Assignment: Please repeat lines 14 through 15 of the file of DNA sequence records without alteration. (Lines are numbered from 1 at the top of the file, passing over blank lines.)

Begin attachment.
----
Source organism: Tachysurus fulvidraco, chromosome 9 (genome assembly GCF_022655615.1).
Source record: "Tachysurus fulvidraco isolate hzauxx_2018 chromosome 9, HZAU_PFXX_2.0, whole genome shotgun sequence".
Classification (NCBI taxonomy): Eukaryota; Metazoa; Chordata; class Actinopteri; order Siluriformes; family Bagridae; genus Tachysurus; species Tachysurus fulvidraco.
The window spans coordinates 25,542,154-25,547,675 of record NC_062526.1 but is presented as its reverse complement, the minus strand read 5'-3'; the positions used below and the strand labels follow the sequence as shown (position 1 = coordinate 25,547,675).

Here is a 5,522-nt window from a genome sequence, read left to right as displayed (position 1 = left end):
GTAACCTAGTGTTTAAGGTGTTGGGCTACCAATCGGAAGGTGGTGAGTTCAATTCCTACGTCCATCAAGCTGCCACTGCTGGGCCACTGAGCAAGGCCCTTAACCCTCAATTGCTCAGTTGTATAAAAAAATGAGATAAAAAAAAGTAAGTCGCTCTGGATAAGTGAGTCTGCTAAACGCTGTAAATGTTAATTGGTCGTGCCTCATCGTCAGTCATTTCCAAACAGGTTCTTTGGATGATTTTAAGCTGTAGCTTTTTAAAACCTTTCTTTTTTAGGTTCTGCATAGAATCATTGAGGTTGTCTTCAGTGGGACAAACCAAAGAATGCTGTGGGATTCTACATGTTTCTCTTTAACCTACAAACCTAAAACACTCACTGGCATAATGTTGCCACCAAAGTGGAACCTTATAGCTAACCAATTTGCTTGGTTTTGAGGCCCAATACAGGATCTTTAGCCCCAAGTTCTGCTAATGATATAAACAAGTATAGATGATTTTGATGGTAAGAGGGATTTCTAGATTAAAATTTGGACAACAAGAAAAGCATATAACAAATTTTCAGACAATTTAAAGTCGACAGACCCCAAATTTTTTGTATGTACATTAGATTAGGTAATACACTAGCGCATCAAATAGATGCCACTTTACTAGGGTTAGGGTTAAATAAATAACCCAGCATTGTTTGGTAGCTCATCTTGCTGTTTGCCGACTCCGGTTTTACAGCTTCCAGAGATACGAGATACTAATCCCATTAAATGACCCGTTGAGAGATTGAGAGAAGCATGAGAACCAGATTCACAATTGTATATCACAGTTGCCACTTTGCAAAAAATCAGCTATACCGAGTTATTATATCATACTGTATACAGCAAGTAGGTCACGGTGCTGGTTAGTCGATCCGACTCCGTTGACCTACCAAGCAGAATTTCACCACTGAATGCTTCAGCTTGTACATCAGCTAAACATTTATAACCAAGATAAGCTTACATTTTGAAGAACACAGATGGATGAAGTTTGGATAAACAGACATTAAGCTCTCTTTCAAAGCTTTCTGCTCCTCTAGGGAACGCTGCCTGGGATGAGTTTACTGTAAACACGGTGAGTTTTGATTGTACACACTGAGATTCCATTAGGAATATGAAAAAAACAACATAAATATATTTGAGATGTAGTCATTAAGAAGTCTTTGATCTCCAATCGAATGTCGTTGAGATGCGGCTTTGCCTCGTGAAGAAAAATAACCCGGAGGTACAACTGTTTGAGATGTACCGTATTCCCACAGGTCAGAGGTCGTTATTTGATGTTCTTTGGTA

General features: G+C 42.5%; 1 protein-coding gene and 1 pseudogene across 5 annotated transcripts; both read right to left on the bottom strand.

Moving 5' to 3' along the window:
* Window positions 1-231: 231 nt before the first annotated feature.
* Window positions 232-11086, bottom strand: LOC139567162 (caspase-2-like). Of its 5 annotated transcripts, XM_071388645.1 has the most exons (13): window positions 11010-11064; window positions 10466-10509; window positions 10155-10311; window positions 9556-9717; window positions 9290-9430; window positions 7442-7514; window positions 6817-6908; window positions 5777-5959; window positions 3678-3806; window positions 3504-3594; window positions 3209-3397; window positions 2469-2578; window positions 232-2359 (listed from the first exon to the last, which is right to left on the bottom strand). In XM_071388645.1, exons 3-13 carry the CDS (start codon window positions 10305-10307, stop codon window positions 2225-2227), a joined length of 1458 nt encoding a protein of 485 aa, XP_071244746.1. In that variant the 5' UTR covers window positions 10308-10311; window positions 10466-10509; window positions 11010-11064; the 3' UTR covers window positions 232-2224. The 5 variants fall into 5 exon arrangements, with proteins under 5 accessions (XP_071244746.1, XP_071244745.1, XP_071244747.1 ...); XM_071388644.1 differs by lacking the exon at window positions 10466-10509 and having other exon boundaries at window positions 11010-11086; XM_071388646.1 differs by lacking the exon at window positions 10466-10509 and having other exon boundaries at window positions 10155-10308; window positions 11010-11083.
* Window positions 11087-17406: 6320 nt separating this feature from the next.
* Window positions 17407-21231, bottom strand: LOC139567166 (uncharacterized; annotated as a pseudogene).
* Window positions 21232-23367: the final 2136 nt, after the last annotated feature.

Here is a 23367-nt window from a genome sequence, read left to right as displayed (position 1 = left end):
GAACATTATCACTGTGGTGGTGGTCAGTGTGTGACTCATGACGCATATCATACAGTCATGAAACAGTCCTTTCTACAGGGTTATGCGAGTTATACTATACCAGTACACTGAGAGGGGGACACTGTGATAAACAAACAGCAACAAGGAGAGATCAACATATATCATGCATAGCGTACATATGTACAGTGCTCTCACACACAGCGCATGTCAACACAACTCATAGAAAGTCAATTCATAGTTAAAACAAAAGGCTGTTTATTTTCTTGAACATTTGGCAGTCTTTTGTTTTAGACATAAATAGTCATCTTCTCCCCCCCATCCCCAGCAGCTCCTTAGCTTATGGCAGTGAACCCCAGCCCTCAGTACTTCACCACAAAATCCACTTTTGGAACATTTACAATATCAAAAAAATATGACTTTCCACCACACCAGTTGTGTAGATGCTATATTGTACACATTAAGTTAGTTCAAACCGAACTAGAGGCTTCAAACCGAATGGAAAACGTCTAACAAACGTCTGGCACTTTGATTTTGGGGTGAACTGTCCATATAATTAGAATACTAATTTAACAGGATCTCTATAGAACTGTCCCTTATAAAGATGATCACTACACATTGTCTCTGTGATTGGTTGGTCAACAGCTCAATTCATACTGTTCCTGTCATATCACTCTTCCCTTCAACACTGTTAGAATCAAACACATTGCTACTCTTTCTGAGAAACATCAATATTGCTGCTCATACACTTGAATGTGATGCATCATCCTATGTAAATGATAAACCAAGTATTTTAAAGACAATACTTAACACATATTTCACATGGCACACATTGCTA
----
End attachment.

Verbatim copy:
Here is a 23367-nt window from a genome sequence, read left to right as displayed (position 1 = left end):
GAACATTATCACTGTGGTGGTGGTCAGTGTGTGACTCATGACGCATATCATACAGTCATGAAACAGTCCTTTCTACAGGGTTATGCGAGTTATACTATACCAGTACACTGAGAGGGGGACACTGTGATAAACAAACAGCAACAAGGAGAGATCAACATATATCATGCATAGCGTACATATGTACAGTGCTCTCACACACAGCGCATGTCAACACAACTCATAGAAAGTCAATTCATAGTTAAAACAAAAGGCTGTTTATTTTCTTGAACATTTGGCAGTCTTTTGTTTTAGACATAAATAGTCATCTTCTCCCCCCCATCCCCAGCAGCTCCTTAGCTTATGGCAGTGAACCCCAGCCCTCAGTACTTCACCACAAAATCCACTTTTGGAACATTTACAATATCAAAAAAATATGACTTTCCACCACACCAGTTGTGTAGATGCTATATTGTACACATTAAGTTAGTTCAAACCGAACTAGAGGCTTCAAACCGAATGGAAAACGTCTAACAAACGTCTGGCACTTTGATTTTGGGGTGAACTGTCCATATAATTAGAATACTAATTTAACAGGATCTCTATAGAACTGTCCCTTATAAAGATGATCACTACACATTGTCTCTGTGATTGGTTGGTCAACAGCTCAATTCATACTGTTCCTGTCATATCACTCTTCCCTTCAACACTGTTAGAATCAAACACATTGCTACTCTTTCTGAGAAACATCAATATTGCTGCTCATACACTTGAATGTGATGCATCATCCTATGTAAATGATAAACCAAGTATTTTAAAGACAATACTTAACACATATTTCACATGGCACACATTGCTA